There is an optimal state of emotional arousal for everyday life which has been called the window of tolerance. This is a state of being grounded, present, calm, and reasonable. However, we can sometimes be triggered into a state of 'Fight or Flight' even when there is no immediate threat. In such a state we may be said to be overwhelmed, and act in ways which, can make our situations worse. This state of being (when there is no real threat) is the kind of emotional state we discuss here.
Of course it is better to recognise when one is about to be overwhelmed and take measures to stay within the window of tolerance at that time. This isn't always possible, and as any parent of a toddler knows, once they 'flip their lid' it is exceptionally hard to get them back into equilibrium.
There are some things one can learn to do, if you get close to or beyond that point of no return. In dialectical behaviour therapy (DBT) there are a set of skills which are taught and practiced called the TIPP skills (more later). However, you need to first notice that you have (gone past that point). This often takes some practice and coaching in mindfulness. It is also helpful if you have prepared and practiced these skills when you are operating within the window of tolerance.
You may have heard or used the expression, "chill out", "cool down", or "take a shower" to take the heat out of strong emotions. There is more than a grain of truth behind these sayings. All mammals have something called the dive reflex which is invoked when a mammal holds their breath when their face (and in particular the trigeminal nerve endings which end just below the eyes) are exposed to temperatures below around four degrees. A seal, for example, has a heart rate of over 100 on land, but once in the sea it drops to below 10 beats per minute. Humans too, can rapidly dampen down their autonomic system rapidly (within 30 seconds) of holding one's breath in cold water.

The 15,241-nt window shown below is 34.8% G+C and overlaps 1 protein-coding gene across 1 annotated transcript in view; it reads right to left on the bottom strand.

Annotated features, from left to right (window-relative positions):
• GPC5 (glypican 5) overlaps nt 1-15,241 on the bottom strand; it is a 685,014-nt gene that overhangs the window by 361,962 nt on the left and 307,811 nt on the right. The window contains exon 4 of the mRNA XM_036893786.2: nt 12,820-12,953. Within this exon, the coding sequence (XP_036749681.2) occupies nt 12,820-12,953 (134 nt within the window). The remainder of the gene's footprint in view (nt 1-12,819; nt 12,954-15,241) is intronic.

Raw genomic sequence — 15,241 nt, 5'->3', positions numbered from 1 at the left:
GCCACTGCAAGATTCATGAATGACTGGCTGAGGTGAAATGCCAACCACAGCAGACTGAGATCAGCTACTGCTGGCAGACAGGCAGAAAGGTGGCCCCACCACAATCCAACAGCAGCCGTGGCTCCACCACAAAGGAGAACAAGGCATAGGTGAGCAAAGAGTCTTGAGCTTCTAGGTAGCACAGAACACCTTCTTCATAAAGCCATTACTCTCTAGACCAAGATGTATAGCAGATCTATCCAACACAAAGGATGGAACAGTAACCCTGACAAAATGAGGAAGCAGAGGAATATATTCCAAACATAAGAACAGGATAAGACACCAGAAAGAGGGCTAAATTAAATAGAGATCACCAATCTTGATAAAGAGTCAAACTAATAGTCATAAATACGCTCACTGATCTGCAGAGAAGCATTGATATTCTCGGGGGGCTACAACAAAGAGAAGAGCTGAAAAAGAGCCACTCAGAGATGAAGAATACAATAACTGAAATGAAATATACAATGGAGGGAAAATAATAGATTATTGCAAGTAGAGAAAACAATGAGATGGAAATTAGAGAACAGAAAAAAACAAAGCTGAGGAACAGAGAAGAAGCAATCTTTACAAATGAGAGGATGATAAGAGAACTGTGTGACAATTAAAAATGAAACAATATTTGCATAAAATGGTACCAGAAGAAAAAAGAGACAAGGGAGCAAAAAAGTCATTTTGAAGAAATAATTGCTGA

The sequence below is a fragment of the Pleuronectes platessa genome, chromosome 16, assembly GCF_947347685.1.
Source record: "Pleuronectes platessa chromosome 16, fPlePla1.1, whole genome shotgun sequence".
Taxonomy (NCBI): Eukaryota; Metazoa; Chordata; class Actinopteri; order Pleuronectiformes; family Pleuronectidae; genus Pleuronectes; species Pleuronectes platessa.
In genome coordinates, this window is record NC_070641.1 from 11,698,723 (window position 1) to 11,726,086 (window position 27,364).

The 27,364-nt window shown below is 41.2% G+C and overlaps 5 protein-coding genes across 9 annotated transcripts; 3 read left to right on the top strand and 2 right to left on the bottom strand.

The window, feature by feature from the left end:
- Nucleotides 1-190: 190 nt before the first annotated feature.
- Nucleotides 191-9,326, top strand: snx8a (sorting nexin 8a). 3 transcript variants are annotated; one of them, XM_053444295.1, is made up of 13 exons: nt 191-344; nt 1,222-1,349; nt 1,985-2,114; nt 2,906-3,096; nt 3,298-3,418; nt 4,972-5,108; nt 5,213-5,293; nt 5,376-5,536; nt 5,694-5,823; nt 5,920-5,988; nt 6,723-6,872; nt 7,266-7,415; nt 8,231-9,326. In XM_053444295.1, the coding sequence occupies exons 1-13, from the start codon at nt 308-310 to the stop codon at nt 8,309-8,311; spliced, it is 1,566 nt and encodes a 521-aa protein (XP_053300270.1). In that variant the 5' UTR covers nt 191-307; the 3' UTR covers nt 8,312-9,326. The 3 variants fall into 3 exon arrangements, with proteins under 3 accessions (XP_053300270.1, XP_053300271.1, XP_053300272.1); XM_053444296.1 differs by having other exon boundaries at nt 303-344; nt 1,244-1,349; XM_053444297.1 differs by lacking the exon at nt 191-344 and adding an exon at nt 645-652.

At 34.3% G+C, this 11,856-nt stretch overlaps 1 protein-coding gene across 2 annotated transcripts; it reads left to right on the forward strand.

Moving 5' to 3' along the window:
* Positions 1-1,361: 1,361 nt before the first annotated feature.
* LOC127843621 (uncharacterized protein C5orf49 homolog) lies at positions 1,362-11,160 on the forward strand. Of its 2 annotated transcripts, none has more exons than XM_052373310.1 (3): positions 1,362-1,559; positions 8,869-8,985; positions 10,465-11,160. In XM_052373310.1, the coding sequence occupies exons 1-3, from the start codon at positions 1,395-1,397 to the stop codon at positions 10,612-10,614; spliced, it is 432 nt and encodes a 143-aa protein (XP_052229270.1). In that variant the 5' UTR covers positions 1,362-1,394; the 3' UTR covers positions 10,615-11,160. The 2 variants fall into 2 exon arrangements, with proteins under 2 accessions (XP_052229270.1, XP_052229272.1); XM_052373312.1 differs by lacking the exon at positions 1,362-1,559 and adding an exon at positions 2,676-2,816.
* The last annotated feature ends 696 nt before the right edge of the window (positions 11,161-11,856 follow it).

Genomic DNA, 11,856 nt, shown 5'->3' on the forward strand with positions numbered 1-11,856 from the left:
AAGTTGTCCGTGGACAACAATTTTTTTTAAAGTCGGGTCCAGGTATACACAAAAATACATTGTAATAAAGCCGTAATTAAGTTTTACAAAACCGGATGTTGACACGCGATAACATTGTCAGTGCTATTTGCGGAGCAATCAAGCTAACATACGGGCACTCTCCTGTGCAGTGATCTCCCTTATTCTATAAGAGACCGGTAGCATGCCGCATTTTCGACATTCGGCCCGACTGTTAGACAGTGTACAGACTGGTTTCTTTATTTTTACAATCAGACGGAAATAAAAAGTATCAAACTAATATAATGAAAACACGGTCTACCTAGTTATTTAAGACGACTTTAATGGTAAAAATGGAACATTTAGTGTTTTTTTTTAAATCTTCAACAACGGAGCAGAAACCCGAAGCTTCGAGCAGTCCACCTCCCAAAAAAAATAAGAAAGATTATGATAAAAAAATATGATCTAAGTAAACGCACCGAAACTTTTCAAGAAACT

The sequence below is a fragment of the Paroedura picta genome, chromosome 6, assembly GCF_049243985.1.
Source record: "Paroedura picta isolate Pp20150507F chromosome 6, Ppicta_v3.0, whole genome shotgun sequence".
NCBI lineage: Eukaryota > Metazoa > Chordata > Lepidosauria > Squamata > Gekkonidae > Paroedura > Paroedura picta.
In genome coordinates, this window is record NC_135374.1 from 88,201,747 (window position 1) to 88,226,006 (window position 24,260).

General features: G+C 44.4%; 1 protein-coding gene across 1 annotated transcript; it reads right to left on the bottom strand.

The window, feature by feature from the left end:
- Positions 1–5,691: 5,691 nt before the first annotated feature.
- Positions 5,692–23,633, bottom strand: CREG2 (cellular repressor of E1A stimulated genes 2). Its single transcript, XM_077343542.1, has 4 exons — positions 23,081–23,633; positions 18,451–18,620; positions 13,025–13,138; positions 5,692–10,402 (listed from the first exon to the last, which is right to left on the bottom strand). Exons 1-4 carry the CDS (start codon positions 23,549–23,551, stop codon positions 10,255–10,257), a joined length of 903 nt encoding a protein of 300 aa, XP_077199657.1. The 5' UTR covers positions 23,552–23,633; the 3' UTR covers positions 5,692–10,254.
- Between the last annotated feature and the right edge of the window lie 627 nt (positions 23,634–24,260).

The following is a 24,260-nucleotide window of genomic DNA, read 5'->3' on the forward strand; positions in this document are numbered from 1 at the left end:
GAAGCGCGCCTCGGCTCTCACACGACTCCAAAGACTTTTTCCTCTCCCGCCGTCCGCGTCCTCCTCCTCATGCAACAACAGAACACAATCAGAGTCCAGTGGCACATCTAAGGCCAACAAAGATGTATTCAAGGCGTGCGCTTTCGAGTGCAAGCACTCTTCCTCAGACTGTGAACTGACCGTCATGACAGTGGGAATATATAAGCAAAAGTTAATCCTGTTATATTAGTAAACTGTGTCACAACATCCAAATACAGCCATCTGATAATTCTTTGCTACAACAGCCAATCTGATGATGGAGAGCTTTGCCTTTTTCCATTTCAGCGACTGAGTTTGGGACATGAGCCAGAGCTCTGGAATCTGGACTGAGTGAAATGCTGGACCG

You can practice invoking the dive reflex at home.
It is a very good idea to practice this exercise and be equipped to try it when you most need it. It is useful to take one's pulse before immersion and then after (just to prove that it works). You may have a device like a pulse oximeter, watch or fit-bit which can monitor your pulse for you. It is important to make sure the face (below the eyes) is covered or immersed in water. Then hold your breath.
Some ice cubes in a bowl of water can suffice, but so can an icepack, a wet towel (dipped in icey water) or even a bag of frozen vegetables from the freezer. The water or object should be below 4 degrees but not so cold it can burn.
The cold can at first be quite a shock. Attempt to hold your breath for thirty seconds or more. If you can't initially take several deep breaks (or try the breathing exercise below) and try again.
The simplest form of paced breathing is to breath in four four seconds, hold for four seconds and exhale for four seconds. There are even apps for your smart phone to assist in coaching in paced breathing. It will generally take a few minutes for paced breathing alone to assist you to regain equilibrium and move back into the window of tolerance. Whilst you are in the window of tolerance why not try a somewhat more difficult but more powerful breathing exercise called the 4-7-8 breathing technique i.e. Breathing in for 4 seconds, holding for 7 seconds and exhaling for 8 seconds.
A paired and progressive muscle relaxation exercise involves mindful breathing and working through your muscle groups and tensing and relaxing them.
There are many guided progressive muscle relaxation exercises on the internet. Do explore the offerings and find a guide that you find helpful. You do not need a guide, when familiar with the principles. Simply start breathing and mindfully tense muscle groups, holding for at least five seconds and then releasing those groups for about the same length of time. Try and synchronize the tensing of muscles with the holding of the breath and relax muscles on exhalation.